If, like many live event shooters, you just need to confirm a camera is working and get a basic sense of the shot it is delivering, then a used TV, an older CRT display, or even a portable LCD screen can work. Each will present a reasonable image—one that can be used to judge the basic composition of the shot, but not much more.
As good as they are getting nowadays, most LCDs are still not the best devices for evaluating camera exposure, color, or focus.
If you're looking for a location monitor that will provide technical information as well as camera composition, you really need a professional CRT-type display. One that lets you control color temperature and display set-up; accurately evaluate camera color balance and exposure; as well as keep an eye on potentially make-it-or-break-it production parameters like multi-camera sync, phase, and H/V intervals.
In short, it's the difference between a "confidence" monitor and a "reference" monitor. Both are good reasons to use a location monitor, but deciding which one is your primary purpose for bringing one along will go a long way toward determining what you need and what you'll buy.
LCDs On Location
Whether your goal is confidence or reference, the liquid crystal display (LCD) is a relatively new alternative, and a reasonable price performer in terms of location monitors for event videography production. They are significantly lighter to transport, much cooler to power, and usually far cheaper to buy than their equivalent-size cathode ray tube (CRT) counterparts.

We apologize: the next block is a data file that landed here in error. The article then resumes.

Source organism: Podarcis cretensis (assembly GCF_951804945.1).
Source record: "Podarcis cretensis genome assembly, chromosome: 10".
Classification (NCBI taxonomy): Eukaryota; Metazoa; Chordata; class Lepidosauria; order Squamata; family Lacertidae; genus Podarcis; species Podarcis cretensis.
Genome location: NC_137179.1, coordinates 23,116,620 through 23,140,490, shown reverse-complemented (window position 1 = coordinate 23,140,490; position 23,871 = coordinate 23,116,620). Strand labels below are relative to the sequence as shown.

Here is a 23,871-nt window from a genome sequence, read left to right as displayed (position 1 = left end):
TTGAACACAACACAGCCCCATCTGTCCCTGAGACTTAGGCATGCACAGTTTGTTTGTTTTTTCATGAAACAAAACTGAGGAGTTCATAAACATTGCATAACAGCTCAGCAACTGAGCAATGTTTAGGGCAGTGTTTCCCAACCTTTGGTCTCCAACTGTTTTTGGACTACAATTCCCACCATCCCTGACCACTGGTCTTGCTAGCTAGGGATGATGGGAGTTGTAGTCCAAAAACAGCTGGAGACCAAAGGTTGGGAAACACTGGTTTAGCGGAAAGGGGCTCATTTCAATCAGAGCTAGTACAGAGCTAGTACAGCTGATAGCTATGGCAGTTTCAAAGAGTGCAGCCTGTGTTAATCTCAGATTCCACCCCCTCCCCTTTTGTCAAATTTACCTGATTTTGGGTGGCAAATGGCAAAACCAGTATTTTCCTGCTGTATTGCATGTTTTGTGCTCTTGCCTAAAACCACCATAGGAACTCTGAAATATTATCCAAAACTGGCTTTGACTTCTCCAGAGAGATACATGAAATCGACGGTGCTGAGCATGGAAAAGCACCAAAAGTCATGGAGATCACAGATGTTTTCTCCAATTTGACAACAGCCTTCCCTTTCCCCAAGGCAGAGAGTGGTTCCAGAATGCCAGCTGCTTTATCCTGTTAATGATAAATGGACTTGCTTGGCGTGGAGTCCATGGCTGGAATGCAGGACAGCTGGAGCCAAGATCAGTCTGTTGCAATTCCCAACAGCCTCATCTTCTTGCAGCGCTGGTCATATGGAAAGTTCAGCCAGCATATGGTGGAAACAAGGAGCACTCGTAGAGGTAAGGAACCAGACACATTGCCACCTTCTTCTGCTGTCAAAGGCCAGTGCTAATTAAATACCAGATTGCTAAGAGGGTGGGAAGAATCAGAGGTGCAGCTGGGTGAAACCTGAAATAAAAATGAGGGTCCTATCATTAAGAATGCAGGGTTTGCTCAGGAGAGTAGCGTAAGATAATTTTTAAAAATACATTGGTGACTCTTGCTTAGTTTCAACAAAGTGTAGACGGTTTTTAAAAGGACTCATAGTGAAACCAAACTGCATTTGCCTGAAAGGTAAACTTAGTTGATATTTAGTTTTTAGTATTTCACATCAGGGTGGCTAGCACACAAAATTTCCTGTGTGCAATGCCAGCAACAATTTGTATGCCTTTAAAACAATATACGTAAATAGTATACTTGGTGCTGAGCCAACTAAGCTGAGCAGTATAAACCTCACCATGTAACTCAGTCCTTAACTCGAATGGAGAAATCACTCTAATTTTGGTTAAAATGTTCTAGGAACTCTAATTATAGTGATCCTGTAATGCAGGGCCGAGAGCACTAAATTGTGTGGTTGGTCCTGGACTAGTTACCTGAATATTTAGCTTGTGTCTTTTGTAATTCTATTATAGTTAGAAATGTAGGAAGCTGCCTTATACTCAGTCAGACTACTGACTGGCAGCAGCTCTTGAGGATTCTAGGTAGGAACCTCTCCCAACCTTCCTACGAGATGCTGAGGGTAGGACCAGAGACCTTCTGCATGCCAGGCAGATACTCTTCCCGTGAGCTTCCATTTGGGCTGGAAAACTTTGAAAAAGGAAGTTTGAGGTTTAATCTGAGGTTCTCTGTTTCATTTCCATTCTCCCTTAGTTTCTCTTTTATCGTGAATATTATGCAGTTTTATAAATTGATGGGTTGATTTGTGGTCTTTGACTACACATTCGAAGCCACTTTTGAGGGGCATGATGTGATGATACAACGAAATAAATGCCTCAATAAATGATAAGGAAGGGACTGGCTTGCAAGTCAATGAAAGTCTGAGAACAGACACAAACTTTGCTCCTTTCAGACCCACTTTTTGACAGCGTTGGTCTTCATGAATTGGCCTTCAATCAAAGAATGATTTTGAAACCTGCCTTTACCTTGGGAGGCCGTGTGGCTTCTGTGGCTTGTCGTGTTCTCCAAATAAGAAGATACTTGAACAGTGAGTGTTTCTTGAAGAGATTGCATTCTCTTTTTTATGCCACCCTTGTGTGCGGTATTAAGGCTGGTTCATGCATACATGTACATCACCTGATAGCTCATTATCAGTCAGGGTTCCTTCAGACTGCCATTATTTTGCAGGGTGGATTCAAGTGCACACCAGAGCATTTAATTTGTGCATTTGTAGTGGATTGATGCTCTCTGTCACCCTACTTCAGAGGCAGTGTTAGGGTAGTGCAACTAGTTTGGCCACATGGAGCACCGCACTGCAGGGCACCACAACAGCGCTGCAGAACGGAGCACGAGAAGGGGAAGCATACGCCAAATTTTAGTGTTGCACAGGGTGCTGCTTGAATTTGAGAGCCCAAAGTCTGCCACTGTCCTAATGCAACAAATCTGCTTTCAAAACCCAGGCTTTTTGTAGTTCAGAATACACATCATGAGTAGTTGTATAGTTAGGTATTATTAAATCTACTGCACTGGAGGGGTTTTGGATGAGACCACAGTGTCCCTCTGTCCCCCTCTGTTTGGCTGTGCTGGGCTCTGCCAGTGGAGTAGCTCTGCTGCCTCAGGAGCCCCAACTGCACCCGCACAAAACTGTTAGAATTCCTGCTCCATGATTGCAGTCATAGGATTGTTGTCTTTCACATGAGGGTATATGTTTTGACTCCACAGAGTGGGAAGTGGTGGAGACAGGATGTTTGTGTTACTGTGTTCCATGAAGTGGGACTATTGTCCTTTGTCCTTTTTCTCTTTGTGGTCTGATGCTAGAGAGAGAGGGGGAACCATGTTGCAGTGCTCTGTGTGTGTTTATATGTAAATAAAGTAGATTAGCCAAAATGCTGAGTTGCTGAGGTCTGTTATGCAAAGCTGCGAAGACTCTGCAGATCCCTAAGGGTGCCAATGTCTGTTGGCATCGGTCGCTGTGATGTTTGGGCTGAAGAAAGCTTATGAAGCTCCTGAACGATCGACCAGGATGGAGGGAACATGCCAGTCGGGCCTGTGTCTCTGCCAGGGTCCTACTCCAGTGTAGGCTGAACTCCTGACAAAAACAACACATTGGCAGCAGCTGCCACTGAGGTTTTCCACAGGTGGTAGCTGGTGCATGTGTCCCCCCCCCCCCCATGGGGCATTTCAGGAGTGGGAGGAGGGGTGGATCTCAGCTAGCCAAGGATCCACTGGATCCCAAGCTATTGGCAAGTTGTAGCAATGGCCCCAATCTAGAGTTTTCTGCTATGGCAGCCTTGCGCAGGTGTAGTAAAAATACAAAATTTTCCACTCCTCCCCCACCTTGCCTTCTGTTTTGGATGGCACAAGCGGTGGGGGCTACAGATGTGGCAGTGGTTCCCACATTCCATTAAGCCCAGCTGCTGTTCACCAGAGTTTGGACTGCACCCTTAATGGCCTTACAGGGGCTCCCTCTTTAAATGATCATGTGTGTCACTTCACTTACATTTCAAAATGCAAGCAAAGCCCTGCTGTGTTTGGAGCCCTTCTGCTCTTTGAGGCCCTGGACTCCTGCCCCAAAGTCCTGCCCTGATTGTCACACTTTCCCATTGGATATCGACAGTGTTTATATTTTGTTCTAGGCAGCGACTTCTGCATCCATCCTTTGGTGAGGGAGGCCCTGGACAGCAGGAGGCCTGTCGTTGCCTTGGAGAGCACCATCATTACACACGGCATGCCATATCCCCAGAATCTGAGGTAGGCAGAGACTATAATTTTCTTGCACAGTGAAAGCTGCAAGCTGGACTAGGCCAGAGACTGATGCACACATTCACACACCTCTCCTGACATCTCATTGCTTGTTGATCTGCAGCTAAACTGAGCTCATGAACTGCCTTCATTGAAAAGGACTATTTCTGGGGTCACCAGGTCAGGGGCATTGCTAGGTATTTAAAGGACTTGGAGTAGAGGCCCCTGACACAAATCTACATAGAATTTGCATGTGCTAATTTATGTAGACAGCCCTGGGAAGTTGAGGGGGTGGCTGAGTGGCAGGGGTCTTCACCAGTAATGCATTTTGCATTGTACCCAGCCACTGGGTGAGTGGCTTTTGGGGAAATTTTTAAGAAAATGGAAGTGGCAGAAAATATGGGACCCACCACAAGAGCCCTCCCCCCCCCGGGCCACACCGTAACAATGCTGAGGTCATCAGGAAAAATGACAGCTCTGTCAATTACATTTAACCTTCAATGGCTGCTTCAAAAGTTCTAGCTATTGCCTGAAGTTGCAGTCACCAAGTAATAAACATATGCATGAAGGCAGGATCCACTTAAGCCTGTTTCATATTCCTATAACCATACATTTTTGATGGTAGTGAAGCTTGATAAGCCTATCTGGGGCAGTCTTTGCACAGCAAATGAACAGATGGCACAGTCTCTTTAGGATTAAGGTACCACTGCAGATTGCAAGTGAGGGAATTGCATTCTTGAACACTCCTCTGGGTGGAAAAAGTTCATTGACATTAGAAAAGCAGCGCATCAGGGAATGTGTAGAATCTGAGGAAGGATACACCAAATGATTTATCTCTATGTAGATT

"Cheap LCD monitors" is not only a popular Internet search term, it is a Web site unto itself. Consumers love LCDs at home, in the car, at the cottage—and while they can be used as location monitors, you will want to make sure they have the right type of connections, mounting options, and power supplies for more professional uses.
The XN 700V 7" TFT-LCD from Go Electronics, for example, is priced around $260. It is configured as a widescreen display, for 16:9 imagery, but is built around the standard 800x600 display resolution. It features two AV inputs and a 9V DC power supply, and weighs less than a pound and a half.
Companies like Casio, Saka, and Citizen, among many others, offer small portable LCD TVs, which can double as location monitors in a real pinch. With only a 2.2" (diagonal) viewing area, Citizen's color screen offers a minimal viewing experience, but it takes composite video, runs for hours on three "AA" batteries, and costs less than $100. Saka offers a 7" widescreen (switchable between 16:9, 4:3, and a zoom mode). Powered via AC, car battery adapter, or "AA" batteries, the unit comes with a selection of connectors and mounts for around $300.